"Reality is different from, and more than, the totality of facts and events, which anyhow is unascertainable," said the political theorist Hannah Arendt, and this is a lesson that would not be lost on a Colbert audience. Forget what the J-school wonks say, there might be room in our fragmented world for real news that is not interested in being truthful, objective and accurate. Forget fair and balanced.

Hell, this isn't even a new development. Poets, thinkers and scientists have always brought their solipsism to bear. As far back as 360 B.C. in Allegory of the Cave, Plato describes how the images created by shadows on the walls are interpreted differently depending on who's viewing them. In Song of Myself, first published in 1855, Walt Whitman wrote, "Your facts are useful, and yet they are not my dwelling / I but enter by them to an area of my dwelling." Now Walt was no journalist, but nobody is going to accuse him of being a liar. Just as when the philosopher Ludwig Wittgenstein said (albeit somewhat flippantly), "The world is everything that is the case," there is always room for truths not expressed through facts - whether in philosophy, politics, literature or journalism. Now, even as far as the news is concerned, our post-post-irony reality is not Newtonian.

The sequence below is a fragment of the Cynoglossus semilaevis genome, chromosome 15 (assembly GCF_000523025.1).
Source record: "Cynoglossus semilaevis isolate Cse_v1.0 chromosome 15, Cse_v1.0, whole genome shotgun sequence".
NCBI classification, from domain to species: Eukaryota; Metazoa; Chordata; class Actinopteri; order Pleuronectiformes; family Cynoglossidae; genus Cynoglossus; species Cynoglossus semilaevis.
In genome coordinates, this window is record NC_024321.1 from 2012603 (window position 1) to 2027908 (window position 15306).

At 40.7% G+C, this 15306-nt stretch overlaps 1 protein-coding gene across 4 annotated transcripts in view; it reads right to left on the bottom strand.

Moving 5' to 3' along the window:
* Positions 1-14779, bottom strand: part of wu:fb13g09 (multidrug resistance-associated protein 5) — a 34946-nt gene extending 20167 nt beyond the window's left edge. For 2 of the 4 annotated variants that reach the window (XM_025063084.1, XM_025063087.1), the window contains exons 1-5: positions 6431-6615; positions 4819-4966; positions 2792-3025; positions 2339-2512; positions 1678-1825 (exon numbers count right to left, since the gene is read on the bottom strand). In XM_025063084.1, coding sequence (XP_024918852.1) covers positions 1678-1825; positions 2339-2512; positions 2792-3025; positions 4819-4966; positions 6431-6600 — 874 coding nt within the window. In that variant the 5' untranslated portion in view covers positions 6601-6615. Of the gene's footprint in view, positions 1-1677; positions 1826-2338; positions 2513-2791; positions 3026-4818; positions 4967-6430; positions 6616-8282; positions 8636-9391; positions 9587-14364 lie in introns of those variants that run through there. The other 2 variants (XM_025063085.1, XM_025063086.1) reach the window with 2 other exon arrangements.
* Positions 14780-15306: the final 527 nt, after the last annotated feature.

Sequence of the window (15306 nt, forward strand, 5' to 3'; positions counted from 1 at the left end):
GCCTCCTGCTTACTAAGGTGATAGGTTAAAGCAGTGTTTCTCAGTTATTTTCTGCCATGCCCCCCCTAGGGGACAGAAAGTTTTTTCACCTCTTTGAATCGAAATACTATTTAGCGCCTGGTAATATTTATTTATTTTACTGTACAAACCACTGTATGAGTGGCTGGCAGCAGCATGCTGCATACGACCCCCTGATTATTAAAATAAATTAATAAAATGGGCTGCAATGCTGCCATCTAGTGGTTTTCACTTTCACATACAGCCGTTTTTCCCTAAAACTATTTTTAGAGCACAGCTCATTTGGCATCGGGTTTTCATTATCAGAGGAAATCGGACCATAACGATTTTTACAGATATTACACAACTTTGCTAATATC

Hunter S. Thompson was hailed not only as one of the best writers of the latter half of the last century, but one of the greatest journalists. He often unburdened himself with factual representation, even in his early 20s when he wrote for newspapers. Clifford Ridley, who was Thompson's editor at the National Observer says in the recently published oral biography, Gonzo (Little, Brown, $28.99), "The rich British man hitting golf balls from his penthouse terrace over the downtown slums of Cali, Colombia, in-between sips of his gin and tonic is a little too perfect. He may have embellished just a tad … but there was no arguing over the quality of his writing. He was extraordinary for us and for journalism…." By the time Thompson created his own persona - the gonzo doctor of journalism - he probably made up many of the details of what he reported, but he's remembered now for capturing the greater truth, and this unmooring allowed him to tap into a greater zeitgeist. "Nothing is less real than realism" Georgia O'Keefe wrote, "Details are confusing. It is only by selection, by elimination, by emphasis, that we get at the real meaning of things."

But in the end, it's that old Nation that will decide the way of truthiness and justice for all. In his new book, The Big Picture: Why Democracies Need Journalistic Excellence (Routledge, $24.95), Jeffrey Scheuer writes "The ultimate source of subjectivity, however, is neither the message itself nor the messenger, but the receivers: the many diverse subjects that make up the audience. There is simply no telling how people will choose to interpret the information journalists dish out. Even as an abstraction, the media audience is unquantifiable (except in gross terms), complex and constantly changing. It can never be fully understood, mapped or delineated by opinion polls or focus groups. We, the people, are the ultimate wild cards."

photo of Colbert: Westword.com
photo of O’Reilly: Giulio Marcocchi/Getty Images